The way that rising prices are impacting the most on poorer households comes as no surprise to Bolton.

“Higher inflation typically hits lower-income families much harder than other groups,” he explains. “Especially when prices for food and domestic utilities such as water and heating are rising at such a rapid rate.”

His analysis is supported by the latest inflation figures from the ONS. Although the headline rate has now fallen to 10.1%, food and drink inflation remains at close to the highest rates since the 1970s. The soaring price of milk, bread and other basic essentials has pushed up prices by almost 17% in a year. This means that because household essentials show the sharpest rise, it is lower-income households that feel the squeeze the most.

As well as charting their growing worries, the survey also highlights the different ways that consumers are responding to pressure on household finances. Almost a quarter of all UK adults, a staggering 13 million people, told researchers that they have cut back on holidays and days out to meet the cost of rising bills.

Others have tried to find ways to increase their income. 4 million UK adults (7%) told LV= that they have taken on a second job or overtime to help balance their household budgets.

But with the nation’s pay packets not keeping pace with rising prices, many consumers are still struggling to cover their monthly costs. Around 12 million adults (22%) are dipping into savings to cover living costs, while 3 million (6%) say they are borrowing on credit cards and taking on additional loans simply to make ends meet.

“The fact that people are using their savings or taking on extra debt is a real concern,” Bolton tells us. “This could potentially turn a short-term crisis into a long-term problem. It will mean that many families will continue to feel pressure on finances, even if the headline inflation rate does continue to fall.”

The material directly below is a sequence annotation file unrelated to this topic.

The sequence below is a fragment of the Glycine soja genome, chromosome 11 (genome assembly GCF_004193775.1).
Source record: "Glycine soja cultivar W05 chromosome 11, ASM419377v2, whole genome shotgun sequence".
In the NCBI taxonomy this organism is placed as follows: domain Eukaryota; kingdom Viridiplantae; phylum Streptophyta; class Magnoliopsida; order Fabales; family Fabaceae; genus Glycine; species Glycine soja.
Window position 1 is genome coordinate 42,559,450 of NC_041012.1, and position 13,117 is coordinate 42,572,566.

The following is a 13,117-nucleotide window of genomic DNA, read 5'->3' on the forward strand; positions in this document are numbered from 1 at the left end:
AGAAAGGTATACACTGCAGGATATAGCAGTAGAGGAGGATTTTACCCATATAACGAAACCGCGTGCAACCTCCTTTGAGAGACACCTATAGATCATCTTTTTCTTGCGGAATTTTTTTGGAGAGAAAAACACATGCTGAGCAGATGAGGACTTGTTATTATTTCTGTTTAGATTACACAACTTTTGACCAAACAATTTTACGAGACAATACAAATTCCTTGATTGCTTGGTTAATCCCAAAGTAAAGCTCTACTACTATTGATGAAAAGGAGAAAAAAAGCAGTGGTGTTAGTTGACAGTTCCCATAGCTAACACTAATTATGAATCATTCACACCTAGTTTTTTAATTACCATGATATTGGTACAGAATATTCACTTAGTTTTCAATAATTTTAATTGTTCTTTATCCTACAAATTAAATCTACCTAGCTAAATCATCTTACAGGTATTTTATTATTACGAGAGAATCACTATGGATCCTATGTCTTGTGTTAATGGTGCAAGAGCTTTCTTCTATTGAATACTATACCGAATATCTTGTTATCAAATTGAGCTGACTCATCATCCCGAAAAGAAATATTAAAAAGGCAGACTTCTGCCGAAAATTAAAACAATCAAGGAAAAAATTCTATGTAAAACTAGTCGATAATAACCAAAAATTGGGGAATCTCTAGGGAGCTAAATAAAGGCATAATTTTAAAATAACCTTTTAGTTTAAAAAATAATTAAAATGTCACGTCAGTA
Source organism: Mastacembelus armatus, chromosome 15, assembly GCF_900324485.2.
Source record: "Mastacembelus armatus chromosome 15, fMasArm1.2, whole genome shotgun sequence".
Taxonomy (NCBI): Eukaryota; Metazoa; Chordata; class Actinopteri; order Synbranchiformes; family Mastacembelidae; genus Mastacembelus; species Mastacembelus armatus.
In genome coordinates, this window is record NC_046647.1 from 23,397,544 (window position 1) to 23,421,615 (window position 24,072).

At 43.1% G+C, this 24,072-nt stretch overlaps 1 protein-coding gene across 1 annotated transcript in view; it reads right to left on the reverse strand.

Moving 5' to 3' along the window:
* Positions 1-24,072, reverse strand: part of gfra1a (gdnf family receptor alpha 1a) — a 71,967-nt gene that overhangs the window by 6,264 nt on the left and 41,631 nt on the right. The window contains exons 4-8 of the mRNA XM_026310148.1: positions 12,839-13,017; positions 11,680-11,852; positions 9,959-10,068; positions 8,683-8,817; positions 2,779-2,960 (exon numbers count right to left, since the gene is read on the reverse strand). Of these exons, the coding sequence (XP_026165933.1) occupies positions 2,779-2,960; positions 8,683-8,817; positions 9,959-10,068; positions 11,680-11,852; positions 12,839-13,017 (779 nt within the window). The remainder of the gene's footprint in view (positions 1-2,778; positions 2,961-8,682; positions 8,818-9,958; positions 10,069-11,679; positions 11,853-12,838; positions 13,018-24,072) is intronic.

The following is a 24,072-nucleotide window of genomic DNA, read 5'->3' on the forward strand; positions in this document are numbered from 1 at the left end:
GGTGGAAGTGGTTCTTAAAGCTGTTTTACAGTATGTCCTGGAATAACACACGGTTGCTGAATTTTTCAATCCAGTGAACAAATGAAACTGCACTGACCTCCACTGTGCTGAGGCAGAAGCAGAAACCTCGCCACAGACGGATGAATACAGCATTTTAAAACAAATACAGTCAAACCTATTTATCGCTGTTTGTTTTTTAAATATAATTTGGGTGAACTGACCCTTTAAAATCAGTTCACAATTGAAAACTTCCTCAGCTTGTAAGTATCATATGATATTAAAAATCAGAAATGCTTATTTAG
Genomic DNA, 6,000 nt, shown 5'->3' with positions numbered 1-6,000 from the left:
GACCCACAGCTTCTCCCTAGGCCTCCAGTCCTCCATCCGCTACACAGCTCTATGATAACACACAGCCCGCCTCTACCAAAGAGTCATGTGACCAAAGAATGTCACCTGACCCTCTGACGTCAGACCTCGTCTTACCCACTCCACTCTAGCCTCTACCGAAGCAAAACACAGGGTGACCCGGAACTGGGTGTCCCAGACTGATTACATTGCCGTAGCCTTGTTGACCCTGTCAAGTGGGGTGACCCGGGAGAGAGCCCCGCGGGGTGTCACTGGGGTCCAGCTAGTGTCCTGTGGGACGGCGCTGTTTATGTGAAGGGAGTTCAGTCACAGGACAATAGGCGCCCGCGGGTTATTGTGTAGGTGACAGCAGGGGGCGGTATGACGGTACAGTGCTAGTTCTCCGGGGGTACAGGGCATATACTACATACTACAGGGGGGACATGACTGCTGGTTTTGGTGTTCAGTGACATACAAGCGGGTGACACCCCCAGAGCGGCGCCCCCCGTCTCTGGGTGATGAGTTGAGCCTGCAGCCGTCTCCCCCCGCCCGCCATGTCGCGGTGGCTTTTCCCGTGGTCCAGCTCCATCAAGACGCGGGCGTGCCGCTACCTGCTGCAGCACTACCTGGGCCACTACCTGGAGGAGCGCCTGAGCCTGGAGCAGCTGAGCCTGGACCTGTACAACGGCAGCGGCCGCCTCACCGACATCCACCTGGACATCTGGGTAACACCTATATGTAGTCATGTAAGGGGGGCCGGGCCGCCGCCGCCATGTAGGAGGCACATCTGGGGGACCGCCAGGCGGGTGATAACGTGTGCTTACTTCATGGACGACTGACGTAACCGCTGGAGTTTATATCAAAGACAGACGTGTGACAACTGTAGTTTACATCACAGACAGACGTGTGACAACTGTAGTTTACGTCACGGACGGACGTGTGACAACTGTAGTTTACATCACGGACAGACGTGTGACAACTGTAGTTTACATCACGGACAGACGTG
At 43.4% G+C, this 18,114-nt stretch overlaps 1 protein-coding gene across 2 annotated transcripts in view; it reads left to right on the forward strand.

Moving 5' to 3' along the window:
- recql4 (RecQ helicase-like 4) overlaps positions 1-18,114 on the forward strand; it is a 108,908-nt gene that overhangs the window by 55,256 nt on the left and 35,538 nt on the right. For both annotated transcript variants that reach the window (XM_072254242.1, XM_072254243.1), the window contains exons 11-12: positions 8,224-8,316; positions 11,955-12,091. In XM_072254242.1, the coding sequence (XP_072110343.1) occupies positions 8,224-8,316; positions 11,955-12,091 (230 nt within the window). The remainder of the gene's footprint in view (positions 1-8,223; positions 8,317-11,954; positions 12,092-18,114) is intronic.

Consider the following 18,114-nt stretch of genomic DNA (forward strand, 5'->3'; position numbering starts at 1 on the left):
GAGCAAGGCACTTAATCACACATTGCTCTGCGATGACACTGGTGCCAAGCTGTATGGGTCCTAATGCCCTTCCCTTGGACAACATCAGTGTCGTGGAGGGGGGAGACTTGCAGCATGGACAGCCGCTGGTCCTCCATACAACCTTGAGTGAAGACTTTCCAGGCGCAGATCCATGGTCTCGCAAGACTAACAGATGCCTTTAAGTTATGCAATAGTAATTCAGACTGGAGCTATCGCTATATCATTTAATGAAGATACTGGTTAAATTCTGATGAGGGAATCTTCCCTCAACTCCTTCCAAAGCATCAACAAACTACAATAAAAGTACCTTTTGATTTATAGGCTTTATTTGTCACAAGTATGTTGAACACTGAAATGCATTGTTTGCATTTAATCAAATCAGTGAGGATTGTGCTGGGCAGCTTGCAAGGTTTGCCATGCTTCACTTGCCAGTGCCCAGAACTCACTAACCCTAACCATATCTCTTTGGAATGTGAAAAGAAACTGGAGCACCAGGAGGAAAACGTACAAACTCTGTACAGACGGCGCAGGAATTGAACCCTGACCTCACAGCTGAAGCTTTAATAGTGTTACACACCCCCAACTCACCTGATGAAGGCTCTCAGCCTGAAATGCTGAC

Overall, the picture painted by the research is one of worried Britons, higher debt, changes to work patterns, and shifts in spending habits.

However, within the data there are also some early signs of optimism.

“After 12 months of steady deterioration, several of the indices we track have stabilised or improved compared to the previous quarter,” Bolton explains. “For example, this is the first time that our two key indices - measuring financial outlook over the next three months and finances over the previous three months - have begun to improve since autumn 2021.”

Whilst Bolton is cautious about whether this represents the start of a long-term improvement in people’s finances, he does believe that if the cost of living and inflation do begin to ease, people will begin to feel more optimistic about their finances.

“These are small but welcome signs that consumers are finally seeing a brighter future for their finances,” he tells us. “However, what this survey shows is that inflation, the rise in the cost of living and especially the big rise in energy and food bills continue to have a huge impact on people’s everyday lives. This is creating both immediate and longer-term challenges for individuals, families, and the wider UK economy.”